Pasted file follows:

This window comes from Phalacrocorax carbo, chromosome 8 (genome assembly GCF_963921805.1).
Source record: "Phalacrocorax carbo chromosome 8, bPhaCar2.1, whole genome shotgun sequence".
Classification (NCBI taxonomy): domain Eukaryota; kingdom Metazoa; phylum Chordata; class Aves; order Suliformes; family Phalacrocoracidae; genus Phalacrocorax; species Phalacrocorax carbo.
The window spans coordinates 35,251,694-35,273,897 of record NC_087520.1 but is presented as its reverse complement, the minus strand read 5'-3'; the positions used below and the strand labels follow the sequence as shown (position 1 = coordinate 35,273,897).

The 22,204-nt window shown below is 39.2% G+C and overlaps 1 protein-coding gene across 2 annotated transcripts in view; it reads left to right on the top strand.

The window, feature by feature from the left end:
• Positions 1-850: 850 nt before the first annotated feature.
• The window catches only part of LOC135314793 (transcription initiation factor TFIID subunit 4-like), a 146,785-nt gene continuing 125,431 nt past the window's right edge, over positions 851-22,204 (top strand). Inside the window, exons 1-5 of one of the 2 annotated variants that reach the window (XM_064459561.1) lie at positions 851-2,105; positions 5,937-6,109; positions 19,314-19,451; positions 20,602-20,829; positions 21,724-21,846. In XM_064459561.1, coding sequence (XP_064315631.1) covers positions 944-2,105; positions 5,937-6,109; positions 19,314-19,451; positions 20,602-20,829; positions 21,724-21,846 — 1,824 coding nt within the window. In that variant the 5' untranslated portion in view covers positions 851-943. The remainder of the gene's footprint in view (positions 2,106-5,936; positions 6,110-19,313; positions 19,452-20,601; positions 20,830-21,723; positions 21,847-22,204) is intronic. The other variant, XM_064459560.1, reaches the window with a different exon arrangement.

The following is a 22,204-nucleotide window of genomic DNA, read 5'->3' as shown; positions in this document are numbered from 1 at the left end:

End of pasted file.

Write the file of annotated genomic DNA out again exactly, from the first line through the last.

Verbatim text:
This window comes from Phalacrocorax carbo, chromosome 8 (genome assembly GCF_963921805.1).
Source record: "Phalacrocorax carbo chromosome 8, bPhaCar2.1, whole genome shotgun sequence".
Classification (NCBI taxonomy): domain Eukaryota; kingdom Metazoa; phylum Chordata; class Aves; order Suliformes; family Phalacrocoracidae; genus Phalacrocorax; species Phalacrocorax carbo.
The window spans coordinates 35,251,694-35,273,897 of record NC_087520.1 but is presented as its reverse complement, the minus strand read 5'-3'; the positions used below and the strand labels follow the sequence as shown (position 1 = coordinate 35,273,897).

The 22,204-nt window shown below is 39.2% G+C and overlaps 1 protein-coding gene across 2 annotated transcripts in view; it reads left to right on the top strand.

The window, feature by feature from the left end:
• Positions 1-850: 850 nt before the first annotated feature.
• The window catches only part of LOC135314793 (transcription initiation factor TFIID subunit 4-like), a 146,785-nt gene continuing 125,431 nt past the window's right edge, over positions 851-22,204 (top strand). Inside the window, exons 1-5 of one of the 2 annotated variants that reach the window (XM_064459561.1) lie at positions 851-2,105; positions 5,937-6,109; positions 19,314-19,451; positions 20,602-20,829; positions 21,724-21,846. In XM_064459561.1, coding sequence (XP_064315631.1) covers positions 944-2,105; positions 5,937-6,109; positions 19,314-19,451; positions 20,602-20,829; positions 21,724-21,846 — 1,824 coding nt within the window. In that variant the 5' untranslated portion in view covers positions 851-943. The remainder of the gene's footprint in view (positions 2,106-5,936; positions 6,110-19,313; positions 19,452-20,601; positions 20,830-21,723; positions 21,847-22,204) is intronic. The other variant, XM_064459560.1, reaches the window with a different exon arrangement.

The following is a 22,204-nucleotide window of genomic DNA, read 5'->3' as shown; positions in this document are numbered from 1 at the left end: